Airbnb review: 5 stars for location, 1 star for no microwave [Marco Bottigelli/Moment via GettyImages]
That "new car smell" doesn't just happen on its own. A team of trained noses sniffs your seat leather and steering wheel plastic to curate an intoxicating scent. It's an art.
Stocks bounced back yesterday, even though the Fed signaled it could begin reducing its economy-boosting bond purchases soon and raise interest rates as early as next year.
Welcome to workationland... Airbnb CEO Brian Chesky predicts a revolution: a travel revolution. At a conference this week, Chesky said he expects the industry to bounce back bigger than ever. Chesky believes a “travel revolution” will usher in a new golden age of travel, that’s more free-style than pre-pandemic travel. What he expects:
You say you want a travel-ution… Airbnb is a comeback story of the corona-conomy. The rental icon lost 80% of its business when the pandemic hit. But it quickly embraced the work-from-home life and catered to changing travel trends. Since then, sales have rebounded to exceed pre-pandemic levels. How Airbnb’s ushering in the travel-ution:
Revolutionize to thrive... is better than “adapt to survive.” Airbnb thrived during the pandemic by recognizing the “old” travel biz was gone, and quickly building new experiences for remote, Covid-conscious customers. But it’s harder for some travel companies to adapt: Despite a rebound in leisure trips, the airline biz is struggling. Business travel, which brings in 75% of airlines' profits, still isn't budging back.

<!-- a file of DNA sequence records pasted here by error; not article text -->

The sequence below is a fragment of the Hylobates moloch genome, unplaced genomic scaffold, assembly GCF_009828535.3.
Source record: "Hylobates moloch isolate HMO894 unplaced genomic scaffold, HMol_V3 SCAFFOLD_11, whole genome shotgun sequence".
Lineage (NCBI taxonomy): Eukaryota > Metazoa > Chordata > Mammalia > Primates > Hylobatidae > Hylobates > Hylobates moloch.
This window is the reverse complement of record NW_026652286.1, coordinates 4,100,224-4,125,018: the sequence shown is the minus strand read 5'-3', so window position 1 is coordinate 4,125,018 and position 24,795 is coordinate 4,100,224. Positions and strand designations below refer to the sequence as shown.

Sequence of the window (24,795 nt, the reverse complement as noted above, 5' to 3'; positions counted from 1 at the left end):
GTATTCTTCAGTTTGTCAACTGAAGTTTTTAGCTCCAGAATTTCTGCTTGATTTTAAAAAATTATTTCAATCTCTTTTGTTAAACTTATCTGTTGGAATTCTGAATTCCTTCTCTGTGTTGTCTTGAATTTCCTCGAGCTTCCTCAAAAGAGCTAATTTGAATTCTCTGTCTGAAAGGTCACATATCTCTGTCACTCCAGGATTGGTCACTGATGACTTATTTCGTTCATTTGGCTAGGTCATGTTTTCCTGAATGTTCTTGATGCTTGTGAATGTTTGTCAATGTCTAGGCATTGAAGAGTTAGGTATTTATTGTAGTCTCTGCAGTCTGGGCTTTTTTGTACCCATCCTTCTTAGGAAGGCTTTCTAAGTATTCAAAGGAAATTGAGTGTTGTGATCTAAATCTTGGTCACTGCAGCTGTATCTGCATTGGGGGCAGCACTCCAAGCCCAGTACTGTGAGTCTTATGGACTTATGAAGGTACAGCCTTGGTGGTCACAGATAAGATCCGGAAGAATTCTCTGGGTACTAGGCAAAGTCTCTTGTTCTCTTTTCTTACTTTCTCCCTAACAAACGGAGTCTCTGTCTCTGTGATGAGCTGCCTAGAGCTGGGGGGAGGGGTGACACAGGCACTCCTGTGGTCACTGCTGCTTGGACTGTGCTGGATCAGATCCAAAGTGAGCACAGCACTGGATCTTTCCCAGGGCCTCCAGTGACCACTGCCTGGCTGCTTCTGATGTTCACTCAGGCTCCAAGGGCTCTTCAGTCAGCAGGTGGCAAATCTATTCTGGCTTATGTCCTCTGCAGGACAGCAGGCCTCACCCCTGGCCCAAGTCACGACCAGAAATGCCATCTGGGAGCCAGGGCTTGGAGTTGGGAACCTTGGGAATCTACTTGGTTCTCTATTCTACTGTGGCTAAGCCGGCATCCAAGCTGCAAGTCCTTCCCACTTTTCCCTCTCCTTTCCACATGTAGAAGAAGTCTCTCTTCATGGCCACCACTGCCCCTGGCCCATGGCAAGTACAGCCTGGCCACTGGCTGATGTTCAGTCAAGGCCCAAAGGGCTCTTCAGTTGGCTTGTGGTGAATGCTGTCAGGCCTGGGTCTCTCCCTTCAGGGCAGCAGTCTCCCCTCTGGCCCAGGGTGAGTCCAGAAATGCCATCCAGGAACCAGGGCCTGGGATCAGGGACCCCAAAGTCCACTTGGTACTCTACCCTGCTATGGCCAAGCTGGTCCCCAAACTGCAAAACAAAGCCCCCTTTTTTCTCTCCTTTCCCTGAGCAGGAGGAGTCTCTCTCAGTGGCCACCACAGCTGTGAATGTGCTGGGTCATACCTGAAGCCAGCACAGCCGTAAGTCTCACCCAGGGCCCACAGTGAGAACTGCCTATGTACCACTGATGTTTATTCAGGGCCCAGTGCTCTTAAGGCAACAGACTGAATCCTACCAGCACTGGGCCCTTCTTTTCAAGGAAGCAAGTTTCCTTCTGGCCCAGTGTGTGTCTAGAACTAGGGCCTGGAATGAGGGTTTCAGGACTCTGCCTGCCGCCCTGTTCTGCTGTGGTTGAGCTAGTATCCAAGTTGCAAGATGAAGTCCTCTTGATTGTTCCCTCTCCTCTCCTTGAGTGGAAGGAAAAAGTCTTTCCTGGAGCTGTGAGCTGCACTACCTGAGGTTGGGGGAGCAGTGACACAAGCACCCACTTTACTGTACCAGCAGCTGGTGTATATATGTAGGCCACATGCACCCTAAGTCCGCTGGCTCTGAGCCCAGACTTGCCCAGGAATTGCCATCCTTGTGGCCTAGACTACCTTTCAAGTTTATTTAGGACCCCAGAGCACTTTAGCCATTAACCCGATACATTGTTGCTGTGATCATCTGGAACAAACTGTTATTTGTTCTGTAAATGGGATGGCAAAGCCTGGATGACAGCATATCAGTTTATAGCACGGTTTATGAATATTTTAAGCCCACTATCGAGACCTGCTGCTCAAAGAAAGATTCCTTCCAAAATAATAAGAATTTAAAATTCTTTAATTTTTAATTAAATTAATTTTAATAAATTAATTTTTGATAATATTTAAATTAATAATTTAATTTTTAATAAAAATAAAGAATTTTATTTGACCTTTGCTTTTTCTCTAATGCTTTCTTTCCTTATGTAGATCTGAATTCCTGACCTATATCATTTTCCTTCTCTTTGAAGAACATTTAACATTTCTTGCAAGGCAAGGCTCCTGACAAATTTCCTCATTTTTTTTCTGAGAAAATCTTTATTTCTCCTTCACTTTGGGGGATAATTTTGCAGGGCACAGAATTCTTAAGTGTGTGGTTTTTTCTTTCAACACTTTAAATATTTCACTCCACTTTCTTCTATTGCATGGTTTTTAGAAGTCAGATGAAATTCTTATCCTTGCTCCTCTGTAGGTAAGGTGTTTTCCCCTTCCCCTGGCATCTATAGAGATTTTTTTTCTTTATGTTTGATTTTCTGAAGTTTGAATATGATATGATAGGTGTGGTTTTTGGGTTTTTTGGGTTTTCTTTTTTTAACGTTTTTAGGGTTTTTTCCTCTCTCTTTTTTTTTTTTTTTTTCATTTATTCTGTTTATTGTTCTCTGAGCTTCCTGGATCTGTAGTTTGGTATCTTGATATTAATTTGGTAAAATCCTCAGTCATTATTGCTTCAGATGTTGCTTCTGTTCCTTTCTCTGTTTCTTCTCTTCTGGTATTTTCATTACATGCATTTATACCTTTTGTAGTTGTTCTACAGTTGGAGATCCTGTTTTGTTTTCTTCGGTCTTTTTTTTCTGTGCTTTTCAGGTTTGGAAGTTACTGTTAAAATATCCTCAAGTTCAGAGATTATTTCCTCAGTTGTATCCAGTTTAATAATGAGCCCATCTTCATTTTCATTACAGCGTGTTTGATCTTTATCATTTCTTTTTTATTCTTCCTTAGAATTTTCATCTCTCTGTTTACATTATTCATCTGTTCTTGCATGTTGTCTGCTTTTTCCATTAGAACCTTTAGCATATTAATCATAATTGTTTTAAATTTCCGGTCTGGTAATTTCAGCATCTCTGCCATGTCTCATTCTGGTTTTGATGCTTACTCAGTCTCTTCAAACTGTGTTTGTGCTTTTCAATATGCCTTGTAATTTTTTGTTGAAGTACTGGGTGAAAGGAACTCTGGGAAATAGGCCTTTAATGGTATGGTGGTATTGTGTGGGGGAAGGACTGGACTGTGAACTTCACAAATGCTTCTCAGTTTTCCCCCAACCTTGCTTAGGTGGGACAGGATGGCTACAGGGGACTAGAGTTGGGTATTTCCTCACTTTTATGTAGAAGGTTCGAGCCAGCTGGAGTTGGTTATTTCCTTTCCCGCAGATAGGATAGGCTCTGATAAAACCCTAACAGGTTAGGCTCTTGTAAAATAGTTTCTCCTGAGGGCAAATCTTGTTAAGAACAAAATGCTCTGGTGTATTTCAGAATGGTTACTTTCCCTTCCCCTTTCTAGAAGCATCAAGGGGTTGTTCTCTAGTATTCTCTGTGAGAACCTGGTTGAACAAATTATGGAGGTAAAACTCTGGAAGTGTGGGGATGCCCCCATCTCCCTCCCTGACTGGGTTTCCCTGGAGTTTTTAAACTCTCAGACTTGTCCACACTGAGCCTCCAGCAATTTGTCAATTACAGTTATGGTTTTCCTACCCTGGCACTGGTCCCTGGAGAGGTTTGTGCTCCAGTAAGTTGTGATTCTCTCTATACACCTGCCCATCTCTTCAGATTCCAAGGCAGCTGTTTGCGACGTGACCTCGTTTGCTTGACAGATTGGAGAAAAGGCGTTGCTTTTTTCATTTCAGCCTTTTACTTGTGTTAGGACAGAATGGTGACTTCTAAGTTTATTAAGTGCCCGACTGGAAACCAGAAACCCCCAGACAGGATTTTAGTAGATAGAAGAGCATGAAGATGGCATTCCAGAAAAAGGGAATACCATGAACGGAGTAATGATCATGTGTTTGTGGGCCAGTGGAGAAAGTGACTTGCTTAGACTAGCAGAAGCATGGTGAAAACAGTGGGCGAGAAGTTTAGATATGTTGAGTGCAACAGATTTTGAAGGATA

Square-toe heels out in public... Princess Polly just hit the US public market. You've probably seen Gen Z “microinfluencers” doing hauls of its clothes (#PollyHaul). The trendy online fashion boutique, owned by A.K.A Brands, is one of the first fast-fashionistas to hit Wall Street since ASOS. Like ultra-fast fashion giant Shein, A.K.A churns out 500 to 800 styles per week across its brands, which include Princess Polly, Petal & Pup, and Rebdolls. But A.K.A. shares fell 9% after their NYSE debut.
Recycled t-shirt bidding war... The ~$30B fast-fashion market is projected to grow 22% this year from 2020 – but younger consumers don't love the environmental price tag, and are willing to pay extra for more sustainable fashion. Now, fast-fashion brands are trying to hop on the green wave. Polly launched an "Earth Club" and started using "low-impact" clothing material, H&M plans to use 30% recycled materials by 2025, and UK-based BooHoo pledged to halve emissions by 2030.
Fashion isn't sustainable, but sustainability is fashionable.. On one end, we've got recommerce brands like ThredUp and Poshmark that have leaned in to green. On the other, brands like Shein and Forever21 are focused on constantly-changing trends — which requires churning out thousands of new items each day. Gen Z controls $140B+ in spending power, and 25% of GenZ'ers say their purchasing decisions are influenced by environmental impact. Fast-fashion may have to change to stay on trend.
Authors of this Snacks own shares of: Apple, Amazon, Netflix